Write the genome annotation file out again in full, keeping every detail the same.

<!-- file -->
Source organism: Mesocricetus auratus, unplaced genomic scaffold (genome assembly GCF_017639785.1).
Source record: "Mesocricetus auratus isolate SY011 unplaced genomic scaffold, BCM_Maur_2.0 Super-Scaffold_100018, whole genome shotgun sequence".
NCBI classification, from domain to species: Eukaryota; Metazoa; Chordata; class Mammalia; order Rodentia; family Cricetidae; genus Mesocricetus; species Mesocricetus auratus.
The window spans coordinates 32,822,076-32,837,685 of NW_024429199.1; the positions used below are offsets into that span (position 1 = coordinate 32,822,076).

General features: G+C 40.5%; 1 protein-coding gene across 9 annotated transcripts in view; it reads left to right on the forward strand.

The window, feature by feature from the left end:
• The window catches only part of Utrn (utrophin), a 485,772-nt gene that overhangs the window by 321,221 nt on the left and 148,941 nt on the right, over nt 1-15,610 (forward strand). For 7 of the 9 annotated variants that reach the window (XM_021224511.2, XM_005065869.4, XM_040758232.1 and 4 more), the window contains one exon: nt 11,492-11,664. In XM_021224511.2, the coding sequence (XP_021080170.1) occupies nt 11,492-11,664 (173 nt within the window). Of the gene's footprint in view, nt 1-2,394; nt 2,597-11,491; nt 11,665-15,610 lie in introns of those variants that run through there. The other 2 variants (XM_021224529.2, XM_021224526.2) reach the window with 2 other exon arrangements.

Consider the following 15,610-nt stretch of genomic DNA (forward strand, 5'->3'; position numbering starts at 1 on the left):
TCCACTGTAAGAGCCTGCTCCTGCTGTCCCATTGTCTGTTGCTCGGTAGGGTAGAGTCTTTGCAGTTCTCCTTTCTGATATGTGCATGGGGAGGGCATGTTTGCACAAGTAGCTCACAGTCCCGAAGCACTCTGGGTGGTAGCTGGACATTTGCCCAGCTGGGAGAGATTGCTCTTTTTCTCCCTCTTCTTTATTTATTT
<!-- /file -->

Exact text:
Source organism: Mesocricetus auratus, unplaced genomic scaffold (genome assembly GCF_017639785.1).
Source record: "Mesocricetus auratus isolate SY011 unplaced genomic scaffold, BCM_Maur_2.0 Super-Scaffold_100018, whole genome shotgun sequence".
NCBI classification, from domain to species: Eukaryota; Metazoa; Chordata; class Mammalia; order Rodentia; family Cricetidae; genus Mesocricetus; species Mesocricetus auratus.
The window spans coordinates 32,822,076-32,837,685 of NW_024429199.1; the positions used below are offsets into that span (position 1 = coordinate 32,822,076).

General features: G+C 40.5%; 1 protein-coding gene across 9 annotated transcripts in view; it reads left to right on the forward strand.

The window, feature by feature from the left end:
• The window catches only part of Utrn (utrophin), a 485,772-nt gene that overhangs the window by 321,221 nt on the left and 148,941 nt on the right, over nt 1-15,610 (forward strand). For 7 of the 9 annotated variants that reach the window (XM_021224511.2, XM_005065869.4, XM_040758232.1 and 4 more), the window contains one exon: nt 11,492-11,664. In XM_021224511.2, the coding sequence (XP_021080170.1) occupies nt 11,492-11,664 (173 nt within the window). Of the gene's footprint in view, nt 1-2,394; nt 2,597-11,491; nt 11,665-15,610 lie in introns of those variants that run through there. The other 2 variants (XM_021224529.2, XM_021224526.2) reach the window with 2 other exon arrangements.

Consider the following 15,610-nt stretch of genomic DNA (forward strand, 5'->3'; position numbering starts at 1 on the left):
TCCACTGTAAGAGCCTGCTCCTGCTGTCCCATTGTCTGTTGCTCGGTAGGGTAGAGTCTTTGCAGTTCTCCTTTCTGATATGTGCATGGGGAGGGCATGTTTGCACAAGTAGCTCACAGTCCCGAAGCACTCTGGGTGGTAGCTGGACATTTGCCCAGCTGGGAGAGATTGCTCTTTTTCTCCCTCTTCTTTATTTATTT